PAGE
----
“Sustainability is deeply rooted in Perseus’s culture and operations and has had a large part to play in our resilience during this challenging year. We believe that responsible gold mining can play a key role in sustainable development, and that investing in our employees and our communities to create enduring social value will remain a guiding force in our growth path and future business operations. I am proud of my team’s effective response to the pandemic which successfully safeguarded our operations as well as our people, enabling us to deliver our Yaouré mine in Côte d’Ivoire this year ahead of schedule. Our approach to sustainability has continued to mature as our business has grown, and in the coming years we look forward to expanding our ESG offering and delivering greater impact across Côte d’Ivoire and Ghana.”

Jessica Volich, Group Sustainability Manager at Perseus said:

“Despite the challenges the past year has brought, Perseus’s sustainability agenda has continued to strengthen and evolve alongside its expanding operations. Our wide-ranging efforts and engagement with our local communities and host governments has enabled us to create shared sustainable value for all our stakeholders. We are committed to strengthening these relationships in the coming years as we endeavour to generate socio-economic value for our people, communities and host countries.”

In CY20, Perseus has enhanced its disclosure on sustainability-related risks and opportunities by aligning with the key reporting frameworks used by our stakeholders. These include the World Gold Council Responsible Gold Mining Principles, Global Reporting Initiative (GRI), Sustainability Accounting Standards Board (SASB) and the Task Force on Climate Related Financial Disclosures (TCFD).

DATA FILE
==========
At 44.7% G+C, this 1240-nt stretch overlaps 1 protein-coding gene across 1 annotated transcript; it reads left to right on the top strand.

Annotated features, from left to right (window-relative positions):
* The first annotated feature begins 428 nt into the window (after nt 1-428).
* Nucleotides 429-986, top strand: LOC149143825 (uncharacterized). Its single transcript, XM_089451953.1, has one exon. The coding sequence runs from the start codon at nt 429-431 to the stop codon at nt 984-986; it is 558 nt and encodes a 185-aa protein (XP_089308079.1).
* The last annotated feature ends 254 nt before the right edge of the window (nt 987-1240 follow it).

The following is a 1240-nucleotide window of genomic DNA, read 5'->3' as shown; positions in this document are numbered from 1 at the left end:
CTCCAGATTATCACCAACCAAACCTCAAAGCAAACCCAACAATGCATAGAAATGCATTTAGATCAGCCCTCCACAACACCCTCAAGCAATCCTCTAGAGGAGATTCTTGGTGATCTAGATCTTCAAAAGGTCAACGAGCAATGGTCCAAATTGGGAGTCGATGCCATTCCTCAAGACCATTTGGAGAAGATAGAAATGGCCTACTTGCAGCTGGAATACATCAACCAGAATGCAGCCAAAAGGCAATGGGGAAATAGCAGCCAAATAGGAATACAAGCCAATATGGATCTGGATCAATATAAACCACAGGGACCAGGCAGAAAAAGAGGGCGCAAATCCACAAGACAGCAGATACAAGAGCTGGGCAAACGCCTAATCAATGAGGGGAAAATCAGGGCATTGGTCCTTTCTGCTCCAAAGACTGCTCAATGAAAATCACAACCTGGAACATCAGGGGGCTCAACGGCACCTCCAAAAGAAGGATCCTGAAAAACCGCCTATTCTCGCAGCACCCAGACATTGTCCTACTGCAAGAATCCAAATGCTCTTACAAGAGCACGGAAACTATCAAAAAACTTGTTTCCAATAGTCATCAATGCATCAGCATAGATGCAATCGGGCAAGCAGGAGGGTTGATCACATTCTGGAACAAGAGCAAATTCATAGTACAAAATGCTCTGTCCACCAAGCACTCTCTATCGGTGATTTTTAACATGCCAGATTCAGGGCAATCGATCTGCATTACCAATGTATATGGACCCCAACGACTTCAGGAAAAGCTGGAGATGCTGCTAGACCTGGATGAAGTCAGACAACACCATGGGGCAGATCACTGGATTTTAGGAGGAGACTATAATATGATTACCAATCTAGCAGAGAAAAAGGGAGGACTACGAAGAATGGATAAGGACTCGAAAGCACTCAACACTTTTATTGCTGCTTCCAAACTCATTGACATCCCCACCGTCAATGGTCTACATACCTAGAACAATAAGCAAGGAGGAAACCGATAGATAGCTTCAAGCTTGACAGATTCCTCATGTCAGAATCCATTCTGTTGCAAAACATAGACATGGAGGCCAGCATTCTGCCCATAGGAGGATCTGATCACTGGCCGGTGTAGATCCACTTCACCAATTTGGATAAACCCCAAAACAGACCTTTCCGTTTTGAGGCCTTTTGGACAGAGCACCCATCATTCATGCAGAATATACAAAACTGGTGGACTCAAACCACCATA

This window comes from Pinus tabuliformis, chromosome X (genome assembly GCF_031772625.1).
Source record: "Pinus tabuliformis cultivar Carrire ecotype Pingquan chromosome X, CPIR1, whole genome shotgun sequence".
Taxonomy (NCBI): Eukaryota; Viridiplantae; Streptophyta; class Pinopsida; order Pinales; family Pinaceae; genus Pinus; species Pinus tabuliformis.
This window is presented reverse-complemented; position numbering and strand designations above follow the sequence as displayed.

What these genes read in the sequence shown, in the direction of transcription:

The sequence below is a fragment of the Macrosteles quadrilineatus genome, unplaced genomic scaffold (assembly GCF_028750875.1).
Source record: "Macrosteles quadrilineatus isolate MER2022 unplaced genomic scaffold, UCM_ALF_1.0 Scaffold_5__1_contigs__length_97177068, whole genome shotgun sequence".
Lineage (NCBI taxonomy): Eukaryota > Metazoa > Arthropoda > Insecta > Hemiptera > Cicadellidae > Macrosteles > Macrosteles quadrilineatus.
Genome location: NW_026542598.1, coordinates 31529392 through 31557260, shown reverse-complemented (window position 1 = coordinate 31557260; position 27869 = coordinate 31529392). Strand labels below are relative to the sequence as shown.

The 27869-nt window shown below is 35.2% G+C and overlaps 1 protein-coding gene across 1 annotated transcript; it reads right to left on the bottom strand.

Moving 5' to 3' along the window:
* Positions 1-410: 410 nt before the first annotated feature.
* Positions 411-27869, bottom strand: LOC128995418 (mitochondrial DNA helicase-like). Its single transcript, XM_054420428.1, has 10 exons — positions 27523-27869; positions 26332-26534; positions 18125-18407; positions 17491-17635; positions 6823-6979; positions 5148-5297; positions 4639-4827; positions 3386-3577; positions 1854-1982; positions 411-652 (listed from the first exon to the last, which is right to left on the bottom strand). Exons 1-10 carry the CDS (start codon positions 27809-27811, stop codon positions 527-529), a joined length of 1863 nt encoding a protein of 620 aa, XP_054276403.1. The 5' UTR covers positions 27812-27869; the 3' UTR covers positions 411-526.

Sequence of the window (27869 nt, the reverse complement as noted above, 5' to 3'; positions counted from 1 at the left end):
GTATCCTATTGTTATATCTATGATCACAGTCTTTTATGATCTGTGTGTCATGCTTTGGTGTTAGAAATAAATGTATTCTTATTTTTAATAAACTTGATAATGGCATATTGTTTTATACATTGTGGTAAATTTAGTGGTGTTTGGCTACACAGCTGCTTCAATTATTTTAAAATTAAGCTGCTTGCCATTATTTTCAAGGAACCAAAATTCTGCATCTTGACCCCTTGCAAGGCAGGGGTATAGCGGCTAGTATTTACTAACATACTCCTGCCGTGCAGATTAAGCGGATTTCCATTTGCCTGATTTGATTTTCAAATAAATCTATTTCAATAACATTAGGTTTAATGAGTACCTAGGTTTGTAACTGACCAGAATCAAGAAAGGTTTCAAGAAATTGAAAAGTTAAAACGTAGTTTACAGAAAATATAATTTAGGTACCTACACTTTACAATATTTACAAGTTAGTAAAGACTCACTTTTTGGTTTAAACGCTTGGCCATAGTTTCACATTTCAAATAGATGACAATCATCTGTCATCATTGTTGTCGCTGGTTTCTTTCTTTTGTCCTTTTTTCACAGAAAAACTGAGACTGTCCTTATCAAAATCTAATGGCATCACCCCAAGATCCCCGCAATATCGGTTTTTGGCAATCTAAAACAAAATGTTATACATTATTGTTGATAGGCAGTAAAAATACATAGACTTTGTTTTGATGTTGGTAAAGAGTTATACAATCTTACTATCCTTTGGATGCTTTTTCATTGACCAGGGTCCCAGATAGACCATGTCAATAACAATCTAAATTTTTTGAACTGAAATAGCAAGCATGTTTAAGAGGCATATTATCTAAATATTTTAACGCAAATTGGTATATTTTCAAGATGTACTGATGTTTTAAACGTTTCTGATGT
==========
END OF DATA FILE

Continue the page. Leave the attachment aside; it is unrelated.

Highlights of the report include:

Economic and Social Contribution

  • Total economic contribution of US$385M in CY20 to Ghana and Côte d’Ivoire
  • Increased community investment by 71% (from CY19) to around US$1.9M in CY20, funding critical health and education infrastructure projects for local communities and providing COVID-19 support
  • Creation of new health clinics near Sissingué to improve health outcomes for the ~27,000 residents of the local communities
  • Increased in-country employment, with over 96% of total employees from host countries
  • Local procurement spend of $287M, an increase from 66% in CY19 to 78% in CY20
  • Held 587 consultations with local communities
  • Paid >US$69M in taxes, royalties, and duties to Government

Health & Safety performance:

  • Maintained record of zero workplace fatalities and reduced injuries
  • Implementation of comprehensive measures and protocols to prevent introduction and spread of COVID-19 and maintain business continuity

Environmental stewardship:

  • Re-use of 12,495,163 KL of water
  • Water intensity of 7.46M3/oz gold produced, benchmarked ahead of peers
  • Enhanced tailings disclosures in line with the Investor Mining and Tailings Safety Initiative, and completed independent audits of all our Tailings Storage Facilities (TSFs)

Governance

  • Worked with independent sustainability risk experts, KPMG, to refresh sustainability materiality analysis and conduct deeper analysis of sustainability risks and opportunities, and start development of a 3-year sustainability roadmap
  • Announced appointment of a new Director by the end of FY21 to enhance sustainability skills of the Board
  • Release of the first Modern Slavery Statement to address potential human rights risks in Perseus’ global supply chain

Future ambitions

  • Establish a 3-year sustainability roadmap, and enhance social value and sustainability risk management through updates to the Risk Management Framework and policy standards
  • Establish the Yaouré Community Development Fund in FY21
  • During FY21 and FY22, Perseus will complete and commence implementation of our biodiversity plan at Yaouré in Côte d’Ivoire mine site in and establish our site nursery, to be staffed by local community members
  • Explore strategic opportunities for community partnerships in Côte d’Ivoire and Ghana
  • Achieve full alignment with the World Gold Council Responsible Gold Mining Principles by FY23